Meeting the Unique Needs of People with Metastatic Breast Cancer
By: Marni Amsellem, Ph.D., Clinical Psychologist and Research Consultant to CSC
For Breast Cancer Awareness Month, it is important to give particular awareness to the unique experiences and needs of people with metastatic breast cancer (MBC). These are individuals diagnosed with Stage IV breast cancer, meaning the cancer has spread to more distant parts of their bodies. Metastatic breast cancer has become a disease that often can be managed for a longer period of time through various treatments.
People with MBC often feel overwhelmed for a variety of reasons. Some common reasons include coping with fears about the future, managing the reactions of others in their lives and managing their own emotions related to diagnosis or treatment, such as sadness and anxiety. Many individuals with MBC find benefit in connecting with others with similar diagnoses, as there are many challenges that are unique to MBC. One way to connect is in face-to-face or online support groups. The Cancer Support Community (CSC) offers such groups throughout its national affiliate network .
Additionally, the CSC offers Frankly Speaking About Cancer: Metastatic Breast Cancer, a comprehensive psychoeducational workshop developed for those with metastatic breast cancer and their loved ones. For five years of the program, nearly 2,000 workshop attendees provided feedback on the patient and caregiver experience of metastatic breast cancer. Their program feedback as well as their experiences with MBC have been reported here and these results have been shared at international scientific conferences. To highlight a few findings, over half of those surveyed (58.3%) believe that people with metastatic breast cancer have unique emotional, physical and informational needs that are often unmet. Similarly, nearly one-third believe that those with advanced breast cancer are stigmatized.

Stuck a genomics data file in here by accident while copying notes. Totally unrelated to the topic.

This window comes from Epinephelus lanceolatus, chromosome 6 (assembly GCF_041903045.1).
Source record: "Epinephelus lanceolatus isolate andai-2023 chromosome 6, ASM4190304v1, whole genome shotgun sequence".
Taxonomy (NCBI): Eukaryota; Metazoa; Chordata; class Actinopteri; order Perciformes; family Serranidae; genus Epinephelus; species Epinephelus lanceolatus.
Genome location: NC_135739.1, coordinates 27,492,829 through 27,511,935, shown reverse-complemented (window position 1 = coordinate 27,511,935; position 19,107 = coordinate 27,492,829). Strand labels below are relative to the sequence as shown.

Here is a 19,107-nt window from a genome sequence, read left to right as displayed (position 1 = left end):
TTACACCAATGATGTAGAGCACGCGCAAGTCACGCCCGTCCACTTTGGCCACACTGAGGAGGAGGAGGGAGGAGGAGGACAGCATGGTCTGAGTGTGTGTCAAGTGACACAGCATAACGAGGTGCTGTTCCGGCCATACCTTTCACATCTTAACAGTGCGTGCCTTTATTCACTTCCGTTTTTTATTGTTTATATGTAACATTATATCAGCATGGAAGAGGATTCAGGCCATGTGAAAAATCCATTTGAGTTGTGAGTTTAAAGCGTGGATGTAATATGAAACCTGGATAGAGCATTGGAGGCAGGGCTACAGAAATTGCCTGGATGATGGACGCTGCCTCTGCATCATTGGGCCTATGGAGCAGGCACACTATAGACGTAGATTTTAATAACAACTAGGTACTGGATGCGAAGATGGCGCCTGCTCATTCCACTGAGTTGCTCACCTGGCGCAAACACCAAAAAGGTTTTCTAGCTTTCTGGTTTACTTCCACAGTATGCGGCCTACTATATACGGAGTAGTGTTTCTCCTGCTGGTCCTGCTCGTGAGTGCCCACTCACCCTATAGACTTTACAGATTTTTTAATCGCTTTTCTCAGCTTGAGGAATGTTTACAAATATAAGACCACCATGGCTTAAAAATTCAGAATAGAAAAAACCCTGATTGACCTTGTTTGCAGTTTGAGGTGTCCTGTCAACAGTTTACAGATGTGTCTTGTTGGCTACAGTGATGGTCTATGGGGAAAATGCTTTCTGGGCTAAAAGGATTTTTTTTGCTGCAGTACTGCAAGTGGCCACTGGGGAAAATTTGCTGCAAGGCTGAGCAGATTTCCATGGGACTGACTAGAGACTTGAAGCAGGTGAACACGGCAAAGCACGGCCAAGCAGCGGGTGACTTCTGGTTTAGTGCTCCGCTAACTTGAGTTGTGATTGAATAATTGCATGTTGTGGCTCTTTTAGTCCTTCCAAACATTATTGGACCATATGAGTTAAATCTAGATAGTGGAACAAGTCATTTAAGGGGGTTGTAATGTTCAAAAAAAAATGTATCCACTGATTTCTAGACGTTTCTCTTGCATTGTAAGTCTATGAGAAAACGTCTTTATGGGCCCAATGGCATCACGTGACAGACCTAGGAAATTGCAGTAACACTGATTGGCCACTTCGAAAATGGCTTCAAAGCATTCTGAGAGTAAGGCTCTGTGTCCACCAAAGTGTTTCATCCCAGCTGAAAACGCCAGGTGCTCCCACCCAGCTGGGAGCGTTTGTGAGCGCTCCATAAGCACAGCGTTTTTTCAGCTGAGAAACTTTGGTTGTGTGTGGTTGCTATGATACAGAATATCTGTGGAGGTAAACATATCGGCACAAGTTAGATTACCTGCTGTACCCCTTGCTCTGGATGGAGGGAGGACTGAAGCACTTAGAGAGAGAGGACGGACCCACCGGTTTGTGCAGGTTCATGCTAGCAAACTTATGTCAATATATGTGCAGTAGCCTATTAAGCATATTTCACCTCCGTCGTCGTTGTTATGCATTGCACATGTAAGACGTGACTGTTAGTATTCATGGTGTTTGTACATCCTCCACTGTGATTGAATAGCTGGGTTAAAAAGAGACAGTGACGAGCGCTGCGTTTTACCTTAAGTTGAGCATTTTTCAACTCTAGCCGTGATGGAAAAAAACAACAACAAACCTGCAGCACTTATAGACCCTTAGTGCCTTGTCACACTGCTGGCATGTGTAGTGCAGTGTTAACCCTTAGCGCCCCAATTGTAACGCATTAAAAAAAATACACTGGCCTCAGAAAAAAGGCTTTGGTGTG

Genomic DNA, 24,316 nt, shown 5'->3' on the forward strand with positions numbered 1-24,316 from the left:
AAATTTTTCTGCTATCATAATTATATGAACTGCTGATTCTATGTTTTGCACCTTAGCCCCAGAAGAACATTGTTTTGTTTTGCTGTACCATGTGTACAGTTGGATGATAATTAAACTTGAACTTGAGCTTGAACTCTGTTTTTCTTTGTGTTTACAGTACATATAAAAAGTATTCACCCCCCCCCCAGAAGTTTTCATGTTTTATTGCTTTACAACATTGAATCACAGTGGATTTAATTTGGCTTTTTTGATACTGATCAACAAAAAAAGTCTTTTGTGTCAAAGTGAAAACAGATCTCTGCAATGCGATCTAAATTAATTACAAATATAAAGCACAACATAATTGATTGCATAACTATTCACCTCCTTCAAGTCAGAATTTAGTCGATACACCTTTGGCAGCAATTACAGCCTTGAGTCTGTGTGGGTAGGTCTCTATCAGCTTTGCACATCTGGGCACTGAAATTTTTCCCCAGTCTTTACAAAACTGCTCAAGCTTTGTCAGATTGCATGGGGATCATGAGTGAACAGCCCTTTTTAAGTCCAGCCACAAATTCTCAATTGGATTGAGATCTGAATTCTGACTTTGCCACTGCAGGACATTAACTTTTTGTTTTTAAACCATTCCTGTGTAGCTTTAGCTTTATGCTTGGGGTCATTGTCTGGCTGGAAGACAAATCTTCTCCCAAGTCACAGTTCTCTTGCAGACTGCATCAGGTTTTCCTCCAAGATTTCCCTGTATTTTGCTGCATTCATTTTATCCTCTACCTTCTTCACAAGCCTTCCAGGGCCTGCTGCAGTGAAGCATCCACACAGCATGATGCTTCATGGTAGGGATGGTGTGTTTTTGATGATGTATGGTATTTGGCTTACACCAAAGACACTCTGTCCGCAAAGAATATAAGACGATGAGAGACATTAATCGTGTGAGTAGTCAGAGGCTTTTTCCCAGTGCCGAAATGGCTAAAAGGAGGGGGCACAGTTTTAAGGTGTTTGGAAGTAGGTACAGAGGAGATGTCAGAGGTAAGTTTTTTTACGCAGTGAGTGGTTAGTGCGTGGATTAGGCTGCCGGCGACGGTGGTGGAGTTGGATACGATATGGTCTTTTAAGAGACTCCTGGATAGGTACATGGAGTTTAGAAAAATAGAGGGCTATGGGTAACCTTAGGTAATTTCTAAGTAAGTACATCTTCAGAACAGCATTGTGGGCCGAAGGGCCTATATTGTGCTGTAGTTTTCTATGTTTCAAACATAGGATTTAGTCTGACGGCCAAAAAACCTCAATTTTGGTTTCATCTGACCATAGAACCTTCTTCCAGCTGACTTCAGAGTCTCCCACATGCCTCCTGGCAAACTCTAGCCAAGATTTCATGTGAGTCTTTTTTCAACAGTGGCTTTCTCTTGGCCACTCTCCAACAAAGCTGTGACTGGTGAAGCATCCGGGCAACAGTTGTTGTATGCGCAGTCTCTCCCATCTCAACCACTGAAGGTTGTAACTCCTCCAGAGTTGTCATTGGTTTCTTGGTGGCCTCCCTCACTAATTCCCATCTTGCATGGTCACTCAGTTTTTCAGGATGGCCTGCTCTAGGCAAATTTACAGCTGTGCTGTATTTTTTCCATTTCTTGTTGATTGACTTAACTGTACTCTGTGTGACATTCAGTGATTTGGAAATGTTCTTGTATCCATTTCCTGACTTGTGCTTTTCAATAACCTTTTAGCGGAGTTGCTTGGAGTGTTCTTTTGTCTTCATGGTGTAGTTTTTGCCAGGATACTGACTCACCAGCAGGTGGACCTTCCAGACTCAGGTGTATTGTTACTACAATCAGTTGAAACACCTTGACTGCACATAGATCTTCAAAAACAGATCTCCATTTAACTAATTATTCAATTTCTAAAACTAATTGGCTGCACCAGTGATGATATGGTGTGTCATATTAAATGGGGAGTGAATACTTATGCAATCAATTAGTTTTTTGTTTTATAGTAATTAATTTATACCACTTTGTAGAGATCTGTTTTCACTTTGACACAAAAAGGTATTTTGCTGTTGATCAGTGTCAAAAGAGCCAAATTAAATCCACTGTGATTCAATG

Other common concerns of those with MBC are related to the medical aspects of their diagnosis, such as managing medical appointments, communicating with healthcare providers and needing to reassess or make new treatment decisions. Even if treatments are currently working, patients will most likely find themselves contemplating their treatment options. To better understand these needs and concerns and to inform program development, the CSC surveyed 146 people with metastatic breast cancer. The survey is described in more detail here. The survey revealed that the top two patient considerations impacting treatment decisions are effect on survival (80%) and impact on quality of life (71%). While 80% were satisfied with healthcare team communication, 55% wanted access to more resources to help them make treatment decisions. Overall, the results showed there is still a need to improve the resources and support available for metastatic breast cancer patients, particularly around treatment decision-making.
In particular, a segment of people with MBC who face unique challenges are young women with metastatic breast cancer. Again, the CSC recognized the need to better understand the challenges they face, and so they conducted an online survey for women aged 40 or younger to describe psychosocial concerns they have experienced either at the time of diagnosis or currently (when they answered questions). Full results are reported here, but to highlight a few, these women reported more psychosocial concerns at current time than at diagnosis. Nearly half (46.7%) wanted more opportunities to connect with other young women with metastatic breast cancer and 43.3% indicated managing changes in romantic relationships as a significant concern at the current time. However, asking for help (51.1%) remained a significant concern throughout their cancer journey. In addition, physical issues such as managing side-effects were rated more frequently as current concerns. Based on these findings, the CSC, along with Young Survival Coalition, developed a webinar for young women with MBC. After the webinar, participants reported an increased understanding of how to deal with issues surrounding relationships, an increased ability to communicate with their healthcare team about side effects management and feeling more connected to other young women with metastatic breast cancer.